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Why Viral Brand Tweets Can Be Terminal

Why Viral Brand Tweets Can Be Terminal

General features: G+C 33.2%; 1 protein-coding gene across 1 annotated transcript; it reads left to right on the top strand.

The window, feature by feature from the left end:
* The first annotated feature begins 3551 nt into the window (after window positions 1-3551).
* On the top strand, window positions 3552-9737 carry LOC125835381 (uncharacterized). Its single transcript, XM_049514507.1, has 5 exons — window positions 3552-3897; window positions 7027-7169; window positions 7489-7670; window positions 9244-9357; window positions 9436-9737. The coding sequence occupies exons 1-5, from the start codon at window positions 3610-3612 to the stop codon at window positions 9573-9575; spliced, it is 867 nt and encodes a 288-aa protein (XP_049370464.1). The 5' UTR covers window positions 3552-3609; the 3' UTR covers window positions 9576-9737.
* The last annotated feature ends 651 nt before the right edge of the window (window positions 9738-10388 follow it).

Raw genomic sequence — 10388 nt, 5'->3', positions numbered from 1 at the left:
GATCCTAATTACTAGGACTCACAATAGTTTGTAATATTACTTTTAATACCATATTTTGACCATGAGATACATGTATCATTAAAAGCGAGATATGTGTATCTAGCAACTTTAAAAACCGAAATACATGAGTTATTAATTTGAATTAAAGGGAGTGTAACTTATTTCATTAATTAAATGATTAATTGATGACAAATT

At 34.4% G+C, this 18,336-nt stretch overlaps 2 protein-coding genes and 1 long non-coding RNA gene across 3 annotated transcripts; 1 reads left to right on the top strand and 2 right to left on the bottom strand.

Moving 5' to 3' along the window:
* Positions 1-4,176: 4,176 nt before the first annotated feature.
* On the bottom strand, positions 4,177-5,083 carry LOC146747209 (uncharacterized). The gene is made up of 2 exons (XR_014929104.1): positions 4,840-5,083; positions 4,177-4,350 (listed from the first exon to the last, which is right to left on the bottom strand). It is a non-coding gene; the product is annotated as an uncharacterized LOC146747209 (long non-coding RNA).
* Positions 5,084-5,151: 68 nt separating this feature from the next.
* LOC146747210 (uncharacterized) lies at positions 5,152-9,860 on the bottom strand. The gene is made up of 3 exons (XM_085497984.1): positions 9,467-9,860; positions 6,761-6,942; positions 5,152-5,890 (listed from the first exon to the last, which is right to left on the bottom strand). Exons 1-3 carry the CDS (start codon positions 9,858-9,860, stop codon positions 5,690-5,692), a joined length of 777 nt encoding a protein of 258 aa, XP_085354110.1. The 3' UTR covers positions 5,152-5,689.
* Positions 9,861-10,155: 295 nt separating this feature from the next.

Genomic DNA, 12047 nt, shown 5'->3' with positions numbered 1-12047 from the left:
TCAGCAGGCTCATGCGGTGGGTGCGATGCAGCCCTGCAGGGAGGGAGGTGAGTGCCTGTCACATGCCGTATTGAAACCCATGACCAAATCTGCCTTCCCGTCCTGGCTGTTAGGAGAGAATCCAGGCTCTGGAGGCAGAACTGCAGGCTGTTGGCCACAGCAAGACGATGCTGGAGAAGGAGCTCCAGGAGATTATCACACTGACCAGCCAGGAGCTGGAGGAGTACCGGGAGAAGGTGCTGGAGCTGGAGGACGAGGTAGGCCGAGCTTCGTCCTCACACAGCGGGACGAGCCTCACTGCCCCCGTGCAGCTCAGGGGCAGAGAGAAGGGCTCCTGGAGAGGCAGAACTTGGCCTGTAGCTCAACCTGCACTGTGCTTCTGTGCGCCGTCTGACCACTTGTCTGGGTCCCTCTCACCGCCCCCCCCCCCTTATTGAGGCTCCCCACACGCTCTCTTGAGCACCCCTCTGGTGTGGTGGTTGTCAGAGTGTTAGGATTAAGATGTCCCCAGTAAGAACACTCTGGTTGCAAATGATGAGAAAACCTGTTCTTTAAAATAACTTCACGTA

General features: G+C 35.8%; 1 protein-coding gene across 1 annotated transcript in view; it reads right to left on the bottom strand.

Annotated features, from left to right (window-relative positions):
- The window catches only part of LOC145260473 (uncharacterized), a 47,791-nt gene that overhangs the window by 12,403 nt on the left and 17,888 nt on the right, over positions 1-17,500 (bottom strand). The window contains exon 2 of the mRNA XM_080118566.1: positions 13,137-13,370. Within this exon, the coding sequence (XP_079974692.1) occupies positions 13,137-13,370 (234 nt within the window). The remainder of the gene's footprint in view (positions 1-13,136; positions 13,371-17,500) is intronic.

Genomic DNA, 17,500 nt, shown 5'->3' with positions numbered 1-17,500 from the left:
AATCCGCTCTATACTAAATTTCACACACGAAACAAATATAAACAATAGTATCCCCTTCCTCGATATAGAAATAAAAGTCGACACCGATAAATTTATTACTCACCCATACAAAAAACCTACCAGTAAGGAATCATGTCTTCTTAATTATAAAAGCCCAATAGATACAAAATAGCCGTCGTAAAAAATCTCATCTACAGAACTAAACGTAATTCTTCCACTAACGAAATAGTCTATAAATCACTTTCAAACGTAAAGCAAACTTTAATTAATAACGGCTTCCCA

“We’re sure your 320 followers will understand.”Just 46 simple characters, yet they caused so much damage.When it comes to customer service, Twitter can be a magnificent thing. Customers can interact with brands quickly and efficiently and it allows brands to give themselves a personality beyond the purchase. Brands excelling at customer service attract a loyal audience. It’s different for those that don’t.When Chicago-based Christian Conti sent a tweet to a relatively unknown New York-based clothing company called Hawke & Co complaining about a recent purchase, they sent the 46 characters above by way of reply. The result was nothing short of a spectacular example of how NOT to use twitter for customer service.Hawke & Co responded to Conti’s original tweet with several (since deleted) messages, referencing that with only 320 followers his complaint wouldn’t matter. At one point the company used the hashtag #entitled. It appears that size does matter, however, as Hawke & Co’s tweet about the number of Conti’s followers went viral with several influencers picking up on it and retweeting the tweets before they were deleted.The irony in this? Of Hawke & Co’s 19,000 followers at the time, only 39 were real accounts. Hawke & Co deleted the tweets, send another one out that claimed it to be a social experiment and then delete that as well. To make matters worse, in a series of private messages Hawke & Co thanked Conti for the exposure he gave them. The twittersphere went wild. The exchange made it to BuzzFeed. Finally Hawke & Co issued an apology.In today’s cynical world, we wouldn’t be faulted for thinking this was all a brand awareness stunt. The comment about it being a social experiment could be true… but it was a very risky one to take. If you scrutinise it, this was just an example of customer service gone very wrong.There’s nothing wrong with a brand having a voice or a positive attitude – that should be encouraged. But what Mr Conti experienced should not. It was not appropriate.Every interaction with a customer should be treated with the same respect, regardless of someone’s status. Hawke & Co had the opportunity to apologize and correct the problem yet instead failed to realize the power of Twitter. Even for someone with 320 followers.

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